So was H+ The Digital Series a promotion for the movement H+? Ultimately, I think that there is a pro-transhumanist message in the series, however it is one that is by no means appreciated by the transhumanists themselves. Quite the opposite, the reviews that I’ve read on transhumanist websites have all been bad. Perhaps the number one criticism of the series is that it portrays transhumanist ideas in a horribly negative light.

It is easily understood why transhumanists have taken offense to the series. After all it is implantable chips, the likes of which transhumanists promote heavily, that end up being the transmitters for a virus that kills untold millions of people instantaneously. The “H+ nano” implant as it is called in the series brings forth Armageddon. How could this possibly be good publicity for the real life H+ movement? It only makes sense that transhumanists are angry about this production, and have thrown it onto a massive heap of other Hollywood works that they contend portray transhumanist concepts in a purely negative light.

Transhumanists have long complained that Hollywood, and all mass media for that matter, tends to portray subjects such as artificial intelligence, virtual reality, biotechnology and cyborgs as evil. The transhumanist cause can’t ever get a leg up due to the enduring negative stereotypes set up by popular fiction. Personally, I couldn’t disagree with this point more, and I have already written an article on the subject. I think that transhumanists are being extremely short-sighted in their criticisms of media, and if they were able to go beyond their own personal biases they would see that the transhumanist cause has actually been promoted by media in a big way.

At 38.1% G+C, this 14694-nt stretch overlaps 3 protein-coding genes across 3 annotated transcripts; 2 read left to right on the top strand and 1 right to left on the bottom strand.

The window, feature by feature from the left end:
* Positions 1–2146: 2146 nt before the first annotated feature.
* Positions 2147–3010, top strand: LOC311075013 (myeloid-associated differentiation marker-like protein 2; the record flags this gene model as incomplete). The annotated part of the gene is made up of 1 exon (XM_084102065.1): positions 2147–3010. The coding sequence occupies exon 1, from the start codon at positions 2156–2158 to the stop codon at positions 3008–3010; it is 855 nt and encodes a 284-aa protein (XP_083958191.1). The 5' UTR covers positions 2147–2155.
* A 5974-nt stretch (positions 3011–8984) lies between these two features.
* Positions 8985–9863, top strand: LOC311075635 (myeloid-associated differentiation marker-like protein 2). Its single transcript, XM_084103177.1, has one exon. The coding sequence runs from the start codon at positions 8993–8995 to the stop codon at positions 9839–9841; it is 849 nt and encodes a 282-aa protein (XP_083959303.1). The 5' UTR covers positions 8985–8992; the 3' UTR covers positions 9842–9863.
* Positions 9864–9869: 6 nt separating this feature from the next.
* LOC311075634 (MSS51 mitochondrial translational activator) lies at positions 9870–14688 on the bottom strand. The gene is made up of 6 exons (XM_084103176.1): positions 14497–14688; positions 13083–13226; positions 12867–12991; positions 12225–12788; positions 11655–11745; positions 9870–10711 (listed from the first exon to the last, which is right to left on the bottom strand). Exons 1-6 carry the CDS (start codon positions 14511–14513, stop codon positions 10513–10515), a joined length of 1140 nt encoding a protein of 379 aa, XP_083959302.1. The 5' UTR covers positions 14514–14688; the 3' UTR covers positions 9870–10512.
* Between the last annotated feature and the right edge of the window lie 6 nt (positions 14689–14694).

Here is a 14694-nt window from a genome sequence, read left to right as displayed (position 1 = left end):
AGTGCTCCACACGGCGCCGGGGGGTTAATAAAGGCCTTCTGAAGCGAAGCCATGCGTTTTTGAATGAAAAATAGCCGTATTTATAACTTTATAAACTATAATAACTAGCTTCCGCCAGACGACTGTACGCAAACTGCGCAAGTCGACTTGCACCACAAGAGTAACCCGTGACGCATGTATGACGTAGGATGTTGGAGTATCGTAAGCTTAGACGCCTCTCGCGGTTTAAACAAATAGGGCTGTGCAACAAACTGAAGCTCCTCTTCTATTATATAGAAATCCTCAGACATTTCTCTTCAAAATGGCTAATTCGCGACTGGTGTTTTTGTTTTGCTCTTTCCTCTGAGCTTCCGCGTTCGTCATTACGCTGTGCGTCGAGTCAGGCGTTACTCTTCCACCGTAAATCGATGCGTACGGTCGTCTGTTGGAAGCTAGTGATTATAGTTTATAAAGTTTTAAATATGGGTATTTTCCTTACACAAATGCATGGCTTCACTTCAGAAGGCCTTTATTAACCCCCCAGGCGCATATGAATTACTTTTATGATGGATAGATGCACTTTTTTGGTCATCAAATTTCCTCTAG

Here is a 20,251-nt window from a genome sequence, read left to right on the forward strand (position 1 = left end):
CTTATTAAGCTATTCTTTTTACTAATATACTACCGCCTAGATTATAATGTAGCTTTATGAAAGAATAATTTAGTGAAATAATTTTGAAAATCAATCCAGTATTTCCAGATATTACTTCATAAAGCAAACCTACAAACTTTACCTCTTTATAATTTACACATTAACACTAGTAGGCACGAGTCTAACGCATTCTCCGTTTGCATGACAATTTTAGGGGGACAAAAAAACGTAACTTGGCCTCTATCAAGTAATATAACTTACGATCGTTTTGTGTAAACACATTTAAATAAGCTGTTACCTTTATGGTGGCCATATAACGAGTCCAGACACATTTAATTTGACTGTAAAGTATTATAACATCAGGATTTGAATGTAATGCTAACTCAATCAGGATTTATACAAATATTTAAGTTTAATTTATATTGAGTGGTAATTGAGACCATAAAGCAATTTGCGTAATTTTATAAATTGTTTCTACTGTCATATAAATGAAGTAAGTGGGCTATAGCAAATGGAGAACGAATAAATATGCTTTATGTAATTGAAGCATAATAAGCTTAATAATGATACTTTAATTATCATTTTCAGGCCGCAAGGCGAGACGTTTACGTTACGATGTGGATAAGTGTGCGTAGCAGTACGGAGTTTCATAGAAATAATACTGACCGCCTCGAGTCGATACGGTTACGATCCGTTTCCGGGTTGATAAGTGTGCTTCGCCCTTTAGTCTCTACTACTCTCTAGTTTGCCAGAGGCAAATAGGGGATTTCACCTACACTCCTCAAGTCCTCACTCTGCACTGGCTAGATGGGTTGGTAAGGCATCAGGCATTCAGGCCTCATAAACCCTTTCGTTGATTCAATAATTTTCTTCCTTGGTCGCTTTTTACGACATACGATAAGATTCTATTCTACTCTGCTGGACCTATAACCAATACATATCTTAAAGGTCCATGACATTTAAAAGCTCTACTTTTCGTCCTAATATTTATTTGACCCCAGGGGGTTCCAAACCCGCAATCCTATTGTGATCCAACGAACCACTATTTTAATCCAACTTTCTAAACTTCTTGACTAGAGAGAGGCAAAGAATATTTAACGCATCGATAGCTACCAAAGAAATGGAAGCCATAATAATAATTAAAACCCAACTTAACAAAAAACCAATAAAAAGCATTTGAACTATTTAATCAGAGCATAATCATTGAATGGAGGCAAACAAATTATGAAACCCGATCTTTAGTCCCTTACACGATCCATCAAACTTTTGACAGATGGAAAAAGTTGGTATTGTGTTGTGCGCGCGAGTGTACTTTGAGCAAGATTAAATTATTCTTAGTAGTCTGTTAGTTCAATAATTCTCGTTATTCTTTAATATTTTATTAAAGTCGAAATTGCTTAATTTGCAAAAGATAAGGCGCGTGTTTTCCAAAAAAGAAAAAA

Has artificial intelligence brought about its fair share of cinematic Armageddons? Hell yes, but the very idea of a technological Singularity is highly apocalyptic. To clarify, the Singularity is a hypothetical future event that occurs when Artificially Intelligent machines become self aware and start improving themselves. They eventually become “superintelligent” and independent of humans. As a consequence of this, machines end up controlling the world. As most transhumanist fantasies go these machines decide to “upgrade”‘ the human race so that they too may partake in superintelligence. How transhumanists ignore that this core concept of their belief system is apocalyptic is anyone’s guess. My guess would be that the transhumanist view of the Apocalypse is no different than anyone else’s. That view tends to be that the Apocalypse is a complete and utter disaster with no possible redeeming value. In contrast, the Singularity ideal represents a thing of beauty which can only bring the world into a higher state of being.